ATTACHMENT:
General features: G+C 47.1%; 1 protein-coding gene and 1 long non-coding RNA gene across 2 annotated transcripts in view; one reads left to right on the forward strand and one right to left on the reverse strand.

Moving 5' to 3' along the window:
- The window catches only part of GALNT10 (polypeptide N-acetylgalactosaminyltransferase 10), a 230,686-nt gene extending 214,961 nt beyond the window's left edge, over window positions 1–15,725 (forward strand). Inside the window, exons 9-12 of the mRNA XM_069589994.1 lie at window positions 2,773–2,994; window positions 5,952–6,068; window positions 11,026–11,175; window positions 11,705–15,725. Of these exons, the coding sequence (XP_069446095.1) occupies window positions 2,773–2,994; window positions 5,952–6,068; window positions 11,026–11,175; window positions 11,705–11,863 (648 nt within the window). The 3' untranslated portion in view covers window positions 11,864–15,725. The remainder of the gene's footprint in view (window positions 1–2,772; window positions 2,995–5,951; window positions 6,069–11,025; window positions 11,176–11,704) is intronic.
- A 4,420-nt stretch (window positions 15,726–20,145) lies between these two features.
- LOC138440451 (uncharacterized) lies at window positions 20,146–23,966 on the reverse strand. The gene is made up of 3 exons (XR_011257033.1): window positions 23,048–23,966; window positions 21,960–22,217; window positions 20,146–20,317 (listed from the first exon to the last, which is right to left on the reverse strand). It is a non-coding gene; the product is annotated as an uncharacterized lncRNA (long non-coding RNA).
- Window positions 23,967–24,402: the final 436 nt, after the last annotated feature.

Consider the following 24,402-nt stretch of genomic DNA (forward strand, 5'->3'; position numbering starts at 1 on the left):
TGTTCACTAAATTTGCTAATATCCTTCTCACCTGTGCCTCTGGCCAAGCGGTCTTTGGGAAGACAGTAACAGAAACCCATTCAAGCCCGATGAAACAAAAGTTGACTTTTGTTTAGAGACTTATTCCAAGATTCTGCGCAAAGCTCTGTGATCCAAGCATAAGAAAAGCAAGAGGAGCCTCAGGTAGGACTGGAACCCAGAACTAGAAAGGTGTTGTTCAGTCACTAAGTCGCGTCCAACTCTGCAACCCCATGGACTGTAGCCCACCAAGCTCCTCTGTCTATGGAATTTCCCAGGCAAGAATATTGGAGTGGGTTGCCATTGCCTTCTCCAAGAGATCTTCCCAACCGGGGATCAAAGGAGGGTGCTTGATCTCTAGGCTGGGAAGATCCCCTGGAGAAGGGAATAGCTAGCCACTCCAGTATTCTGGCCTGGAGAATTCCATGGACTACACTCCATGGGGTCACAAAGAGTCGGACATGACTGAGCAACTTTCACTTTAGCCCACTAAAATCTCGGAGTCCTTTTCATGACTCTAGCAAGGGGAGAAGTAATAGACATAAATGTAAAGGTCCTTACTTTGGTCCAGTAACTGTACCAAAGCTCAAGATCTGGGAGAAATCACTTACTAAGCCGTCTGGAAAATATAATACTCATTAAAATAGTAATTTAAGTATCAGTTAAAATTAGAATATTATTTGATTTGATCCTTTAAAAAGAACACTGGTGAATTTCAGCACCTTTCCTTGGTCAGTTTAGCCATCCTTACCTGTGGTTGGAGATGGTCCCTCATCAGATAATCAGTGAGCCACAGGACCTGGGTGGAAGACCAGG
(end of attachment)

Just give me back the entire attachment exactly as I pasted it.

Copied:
General features: G+C 47.1%; 1 protein-coding gene and 1 long non-coding RNA gene across 2 annotated transcripts in view; one reads left to right on the forward strand and one right to left on the reverse strand.

Moving 5' to 3' along the window:
- The window catches only part of GALNT10 (polypeptide N-acetylgalactosaminyltransferase 10), a 230,686-nt gene extending 214,961 nt beyond the window's left edge, over window positions 1–15,725 (forward strand). Inside the window, exons 9-12 of the mRNA XM_069589994.1 lie at window positions 2,773–2,994; window positions 5,952–6,068; window positions 11,026–11,175; window positions 11,705–15,725. Of these exons, the coding sequence (XP_069446095.1) occupies window positions 2,773–2,994; window positions 5,952–6,068; window positions 11,026–11,175; window positions 11,705–11,863 (648 nt within the window). The 3' untranslated portion in view covers window positions 11,864–15,725. The remainder of the gene's footprint in view (window positions 1–2,772; window positions 2,995–5,951; window positions 6,069–11,025; window positions 11,176–11,704) is intronic.
- A 4,420-nt stretch (window positions 15,726–20,145) lies between these two features.
- LOC138440451 (uncharacterized) lies at window positions 20,146–23,966 on the reverse strand. The gene is made up of 3 exons (XR_011257033.1): window positions 23,048–23,966; window positions 21,960–22,217; window positions 20,146–20,317 (listed from the first exon to the last, which is right to left on the reverse strand). It is a non-coding gene; the product is annotated as an uncharacterized lncRNA (long non-coding RNA).
- Window positions 23,967–24,402: the final 436 nt, after the last annotated feature.

Consider the following 24,402-nt stretch of genomic DNA (forward strand, 5'->3'; position numbering starts at 1 on the left):
TGTTCACTAAATTTGCTAATATCCTTCTCACCTGTGCCTCTGGCCAAGCGGTCTTTGGGAAGACAGTAACAGAAACCCATTCAAGCCCGATGAAACAAAAGTTGACTTTTGTTTAGAGACTTATTCCAAGATTCTGCGCAAAGCTCTGTGATCCAAGCATAAGAAAAGCAAGAGGAGCCTCAGGTAGGACTGGAACCCAGAACTAGAAAGGTGTTGTTCAGTCACTAAGTCGCGTCCAACTCTGCAACCCCATGGACTGTAGCCCACCAAGCTCCTCTGTCTATGGAATTTCCCAGGCAAGAATATTGGAGTGGGTTGCCATTGCCTTCTCCAAGAGATCTTCCCAACCGGGGATCAAAGGAGGGTGCTTGATCTCTAGGCTGGGAAGATCCCCTGGAGAAGGGAATAGCTAGCCACTCCAGTATTCTGGCCTGGAGAATTCCATGGACTACACTCCATGGGGTCACAAAGAGTCGGACATGACTGAGCAACTTTCACTTTAGCCCACTAAAATCTCGGAGTCCTTTTCATGACTCTAGCAAGGGGAGAAGTAATAGACATAAATGTAAAGGTCCTTACTTTGGTCCAGTAACTGTACCAAAGCTCAAGATCTGGGAGAAATCACTTACTAAGCCGTCTGGAAAATATAATACTCATTAAAATAGTAATTTAAGTATCAGTTAAAATTAGAATATTATTTGATTTGATCCTTTAAAAAGAACACTGGTGAATTTCAGCACCTTTCCTTGGTCAGTTTAGCCATCCTTACCTGTGGTTGGAGATGGTCCCTCATCAGATAATCAGTGAGCCACAGGACCTGGGTGGAAGACCAGG